Rand Paul simply couldn’t resist. He couldn’t let Russian President Vladimir Putin write a critical review of U.S. foreign policy (in which Putin urged the U.S. not to strike militarily in Syria, and questioned the idea of Americans always believing their policy is exceptional) in the New York Times without offering a rebuttal.
As Paul himself wrote in an op-ed for Time‘s Ideas section, American exceptionalism is as strong as it’s ever been. It is an exceptional country, no doubt about it, and its history has proved that to be true.
“While we all share the same Creator, we do not all share the same richness of history regarding human rights, freedom and democracy. There has been in the past 200 years a city on the hill that has shone brighter than all others.”
Paul’s goes for much more scathing words when criticizing Putin himself, and Russia’s history of foreign policy. While Paul has “a bone to pick” with U.S. foreign policy over the last 15 years, he described Putin as “the least qualified person I can think of to make this argument with a straight face.”
Maybe most importantly, Paul explains that the differences in both countries should not preclude them from working together to solve an international crisis. They’ve already done it once, he says, referring to their alliance during World War II. And they can do it again, because it’s on both countries’ best interests.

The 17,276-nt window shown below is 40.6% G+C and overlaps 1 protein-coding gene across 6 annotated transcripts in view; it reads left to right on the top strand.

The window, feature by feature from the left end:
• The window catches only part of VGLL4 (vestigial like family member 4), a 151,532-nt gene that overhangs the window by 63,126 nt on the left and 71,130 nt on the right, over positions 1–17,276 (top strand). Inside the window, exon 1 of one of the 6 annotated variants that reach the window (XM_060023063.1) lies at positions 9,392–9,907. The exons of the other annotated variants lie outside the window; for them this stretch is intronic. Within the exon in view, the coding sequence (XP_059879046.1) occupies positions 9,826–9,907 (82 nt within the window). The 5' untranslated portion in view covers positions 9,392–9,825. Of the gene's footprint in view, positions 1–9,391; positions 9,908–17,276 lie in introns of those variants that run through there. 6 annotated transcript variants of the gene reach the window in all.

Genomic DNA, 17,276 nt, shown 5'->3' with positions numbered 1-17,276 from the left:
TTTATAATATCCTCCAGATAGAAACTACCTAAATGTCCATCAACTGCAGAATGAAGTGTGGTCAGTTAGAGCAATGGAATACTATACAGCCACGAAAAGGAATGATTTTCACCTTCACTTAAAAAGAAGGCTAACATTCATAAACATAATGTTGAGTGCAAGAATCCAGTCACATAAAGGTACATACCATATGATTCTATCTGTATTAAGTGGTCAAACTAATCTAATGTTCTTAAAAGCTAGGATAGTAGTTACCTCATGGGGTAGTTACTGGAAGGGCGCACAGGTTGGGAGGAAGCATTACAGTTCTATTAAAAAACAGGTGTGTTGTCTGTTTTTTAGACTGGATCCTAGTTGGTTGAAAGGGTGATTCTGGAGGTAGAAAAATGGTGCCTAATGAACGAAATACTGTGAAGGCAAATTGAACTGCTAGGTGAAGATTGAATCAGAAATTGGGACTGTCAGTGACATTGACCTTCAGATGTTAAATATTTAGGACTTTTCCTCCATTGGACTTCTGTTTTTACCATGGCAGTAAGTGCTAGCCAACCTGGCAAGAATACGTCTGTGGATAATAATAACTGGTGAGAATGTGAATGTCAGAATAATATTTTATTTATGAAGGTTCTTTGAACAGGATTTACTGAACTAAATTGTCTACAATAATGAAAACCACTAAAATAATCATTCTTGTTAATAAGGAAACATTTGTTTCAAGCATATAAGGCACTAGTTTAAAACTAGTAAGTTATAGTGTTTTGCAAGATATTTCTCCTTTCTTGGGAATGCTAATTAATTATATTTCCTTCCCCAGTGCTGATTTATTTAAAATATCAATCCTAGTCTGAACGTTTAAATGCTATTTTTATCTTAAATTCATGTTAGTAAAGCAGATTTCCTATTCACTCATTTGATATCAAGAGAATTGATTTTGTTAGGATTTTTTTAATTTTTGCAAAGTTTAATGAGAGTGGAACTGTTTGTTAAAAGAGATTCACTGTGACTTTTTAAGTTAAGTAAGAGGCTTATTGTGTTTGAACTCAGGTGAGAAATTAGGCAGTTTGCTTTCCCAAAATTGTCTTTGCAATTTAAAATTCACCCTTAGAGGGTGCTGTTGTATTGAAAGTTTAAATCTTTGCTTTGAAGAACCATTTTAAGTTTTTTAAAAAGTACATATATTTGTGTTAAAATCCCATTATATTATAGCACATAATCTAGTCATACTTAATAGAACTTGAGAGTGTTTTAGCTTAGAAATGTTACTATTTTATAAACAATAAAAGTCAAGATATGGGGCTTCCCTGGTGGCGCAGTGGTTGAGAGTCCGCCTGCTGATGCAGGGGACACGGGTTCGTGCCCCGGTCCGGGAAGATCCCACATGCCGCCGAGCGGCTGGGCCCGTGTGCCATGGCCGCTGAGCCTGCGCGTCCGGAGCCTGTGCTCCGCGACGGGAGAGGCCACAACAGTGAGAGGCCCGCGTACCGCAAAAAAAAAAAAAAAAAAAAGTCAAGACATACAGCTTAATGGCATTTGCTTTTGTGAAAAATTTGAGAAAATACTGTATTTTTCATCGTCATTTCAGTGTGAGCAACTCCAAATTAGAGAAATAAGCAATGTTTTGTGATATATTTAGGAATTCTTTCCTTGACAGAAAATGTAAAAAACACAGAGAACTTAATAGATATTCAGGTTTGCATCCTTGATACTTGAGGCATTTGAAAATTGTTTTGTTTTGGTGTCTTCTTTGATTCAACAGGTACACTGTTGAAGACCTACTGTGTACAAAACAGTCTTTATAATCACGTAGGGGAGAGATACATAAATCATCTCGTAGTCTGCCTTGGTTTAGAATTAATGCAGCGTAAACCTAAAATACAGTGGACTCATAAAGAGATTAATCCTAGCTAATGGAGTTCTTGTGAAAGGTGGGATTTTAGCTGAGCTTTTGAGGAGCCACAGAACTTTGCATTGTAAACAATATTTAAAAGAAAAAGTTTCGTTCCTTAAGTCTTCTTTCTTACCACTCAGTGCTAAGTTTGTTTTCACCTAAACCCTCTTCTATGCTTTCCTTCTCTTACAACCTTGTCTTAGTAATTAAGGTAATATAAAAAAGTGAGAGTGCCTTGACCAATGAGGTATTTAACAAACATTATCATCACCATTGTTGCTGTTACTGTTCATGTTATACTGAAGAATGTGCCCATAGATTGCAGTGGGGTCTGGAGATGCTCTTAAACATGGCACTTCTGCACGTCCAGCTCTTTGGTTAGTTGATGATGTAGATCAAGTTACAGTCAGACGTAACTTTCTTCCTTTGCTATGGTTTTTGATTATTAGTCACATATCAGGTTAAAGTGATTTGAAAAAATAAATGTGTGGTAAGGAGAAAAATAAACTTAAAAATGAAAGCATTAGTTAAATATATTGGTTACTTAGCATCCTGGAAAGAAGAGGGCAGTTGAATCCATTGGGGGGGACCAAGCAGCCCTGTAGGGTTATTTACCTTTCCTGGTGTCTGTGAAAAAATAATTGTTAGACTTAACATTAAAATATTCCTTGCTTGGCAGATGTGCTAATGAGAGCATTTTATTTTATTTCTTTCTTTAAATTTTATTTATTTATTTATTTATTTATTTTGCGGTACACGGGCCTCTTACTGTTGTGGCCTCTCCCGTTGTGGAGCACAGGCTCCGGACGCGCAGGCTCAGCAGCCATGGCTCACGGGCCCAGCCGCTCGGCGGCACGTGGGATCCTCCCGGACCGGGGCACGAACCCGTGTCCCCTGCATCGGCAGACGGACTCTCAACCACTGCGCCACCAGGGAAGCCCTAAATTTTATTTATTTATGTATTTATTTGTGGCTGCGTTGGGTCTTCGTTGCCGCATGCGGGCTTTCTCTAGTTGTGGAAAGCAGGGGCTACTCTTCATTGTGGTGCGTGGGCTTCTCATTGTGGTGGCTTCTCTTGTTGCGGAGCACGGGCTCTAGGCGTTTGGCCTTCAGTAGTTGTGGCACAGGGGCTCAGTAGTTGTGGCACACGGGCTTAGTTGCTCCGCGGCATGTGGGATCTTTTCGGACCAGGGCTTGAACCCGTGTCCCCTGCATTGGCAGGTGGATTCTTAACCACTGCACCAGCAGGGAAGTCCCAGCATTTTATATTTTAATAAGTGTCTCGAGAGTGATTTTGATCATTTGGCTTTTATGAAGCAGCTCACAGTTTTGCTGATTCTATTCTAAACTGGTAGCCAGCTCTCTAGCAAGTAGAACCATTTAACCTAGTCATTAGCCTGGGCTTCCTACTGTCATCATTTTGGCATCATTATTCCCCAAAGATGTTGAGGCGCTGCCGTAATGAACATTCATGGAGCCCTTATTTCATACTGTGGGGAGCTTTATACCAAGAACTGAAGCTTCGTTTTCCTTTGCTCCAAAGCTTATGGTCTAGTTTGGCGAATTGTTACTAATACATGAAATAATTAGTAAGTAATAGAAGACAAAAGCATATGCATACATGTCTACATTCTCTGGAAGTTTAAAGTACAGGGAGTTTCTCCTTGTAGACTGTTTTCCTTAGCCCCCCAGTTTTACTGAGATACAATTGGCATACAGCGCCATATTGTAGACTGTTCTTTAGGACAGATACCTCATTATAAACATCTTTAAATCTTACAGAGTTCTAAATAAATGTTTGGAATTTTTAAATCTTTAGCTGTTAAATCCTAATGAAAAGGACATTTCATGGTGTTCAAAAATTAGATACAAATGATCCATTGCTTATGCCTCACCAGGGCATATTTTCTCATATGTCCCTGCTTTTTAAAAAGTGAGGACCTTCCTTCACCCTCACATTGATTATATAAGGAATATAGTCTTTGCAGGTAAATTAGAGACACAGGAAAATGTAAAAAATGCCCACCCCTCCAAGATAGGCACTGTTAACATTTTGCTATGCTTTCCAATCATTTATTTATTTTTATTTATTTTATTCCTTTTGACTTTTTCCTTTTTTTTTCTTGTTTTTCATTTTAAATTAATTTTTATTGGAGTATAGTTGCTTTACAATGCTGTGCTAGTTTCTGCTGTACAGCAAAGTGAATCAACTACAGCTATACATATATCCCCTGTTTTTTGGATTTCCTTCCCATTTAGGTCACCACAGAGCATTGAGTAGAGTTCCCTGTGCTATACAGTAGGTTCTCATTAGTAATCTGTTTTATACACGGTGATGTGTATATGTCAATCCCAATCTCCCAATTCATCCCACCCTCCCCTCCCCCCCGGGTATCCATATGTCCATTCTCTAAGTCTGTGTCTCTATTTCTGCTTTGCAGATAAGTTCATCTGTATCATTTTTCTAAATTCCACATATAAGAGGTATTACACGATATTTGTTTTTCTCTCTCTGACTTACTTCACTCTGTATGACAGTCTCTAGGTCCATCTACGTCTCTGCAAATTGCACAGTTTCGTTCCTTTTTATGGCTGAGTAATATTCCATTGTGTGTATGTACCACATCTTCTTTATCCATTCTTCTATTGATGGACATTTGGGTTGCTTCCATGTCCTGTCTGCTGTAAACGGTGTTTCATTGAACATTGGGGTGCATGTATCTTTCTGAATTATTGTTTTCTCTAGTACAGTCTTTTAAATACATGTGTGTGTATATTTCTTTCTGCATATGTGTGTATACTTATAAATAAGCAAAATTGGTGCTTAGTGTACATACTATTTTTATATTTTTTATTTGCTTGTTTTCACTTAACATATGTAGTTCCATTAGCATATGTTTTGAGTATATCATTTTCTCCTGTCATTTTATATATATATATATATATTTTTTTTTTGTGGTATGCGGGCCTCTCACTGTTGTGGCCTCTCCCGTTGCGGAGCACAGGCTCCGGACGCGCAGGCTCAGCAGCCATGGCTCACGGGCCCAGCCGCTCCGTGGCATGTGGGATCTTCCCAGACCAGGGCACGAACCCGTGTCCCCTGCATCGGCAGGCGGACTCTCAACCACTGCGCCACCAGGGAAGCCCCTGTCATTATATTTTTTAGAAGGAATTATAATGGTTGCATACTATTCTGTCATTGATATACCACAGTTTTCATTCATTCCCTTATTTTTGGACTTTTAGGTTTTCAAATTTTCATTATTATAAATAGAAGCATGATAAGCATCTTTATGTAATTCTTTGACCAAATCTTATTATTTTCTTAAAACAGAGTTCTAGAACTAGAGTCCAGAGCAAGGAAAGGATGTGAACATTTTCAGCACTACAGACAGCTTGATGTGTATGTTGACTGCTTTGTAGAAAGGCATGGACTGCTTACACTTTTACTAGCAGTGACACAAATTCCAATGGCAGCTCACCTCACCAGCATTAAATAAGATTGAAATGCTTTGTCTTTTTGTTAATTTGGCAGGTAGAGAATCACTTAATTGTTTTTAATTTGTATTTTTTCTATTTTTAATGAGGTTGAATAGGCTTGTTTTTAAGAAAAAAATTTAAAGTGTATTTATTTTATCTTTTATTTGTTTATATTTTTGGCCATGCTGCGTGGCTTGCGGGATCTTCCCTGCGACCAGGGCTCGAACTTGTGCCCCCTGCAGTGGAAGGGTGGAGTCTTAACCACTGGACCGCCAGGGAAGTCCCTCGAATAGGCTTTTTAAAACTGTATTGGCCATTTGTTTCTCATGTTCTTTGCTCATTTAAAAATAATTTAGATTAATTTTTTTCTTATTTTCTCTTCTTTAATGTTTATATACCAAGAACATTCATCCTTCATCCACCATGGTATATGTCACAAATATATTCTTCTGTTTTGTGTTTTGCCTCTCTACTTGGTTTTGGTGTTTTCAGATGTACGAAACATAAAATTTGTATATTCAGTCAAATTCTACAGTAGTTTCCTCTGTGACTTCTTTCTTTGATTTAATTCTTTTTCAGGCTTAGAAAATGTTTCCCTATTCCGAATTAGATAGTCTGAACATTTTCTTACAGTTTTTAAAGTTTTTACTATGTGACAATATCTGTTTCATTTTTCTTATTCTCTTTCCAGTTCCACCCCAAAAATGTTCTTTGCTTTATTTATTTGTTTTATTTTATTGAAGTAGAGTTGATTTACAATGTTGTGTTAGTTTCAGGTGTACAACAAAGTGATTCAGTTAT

Both the U.S. and Russia are targets for current Islamic extremism – whether on their home land, or in other areas of the world that are important. America, Paul writes, should not fight alongside members of Al-Qaeda – who are reportedly part of the rebel cause in Syria. And Russia, he continues, should not want to support a regime that uses chemical weapons and brutalizes its own people.
And back to America for a second. If you need another display of America working as it should, look no further than the debate over Syria.
“America’s exceptionalism is rooted in our founding documents and values…Our constitutional checks and balances were on full display, largely resulting in the at least temporary halting of a rush to war.”
Disagreements and national conversations are a necessary part of American democracy. And the U.S. has never been more exceptional than it is now.
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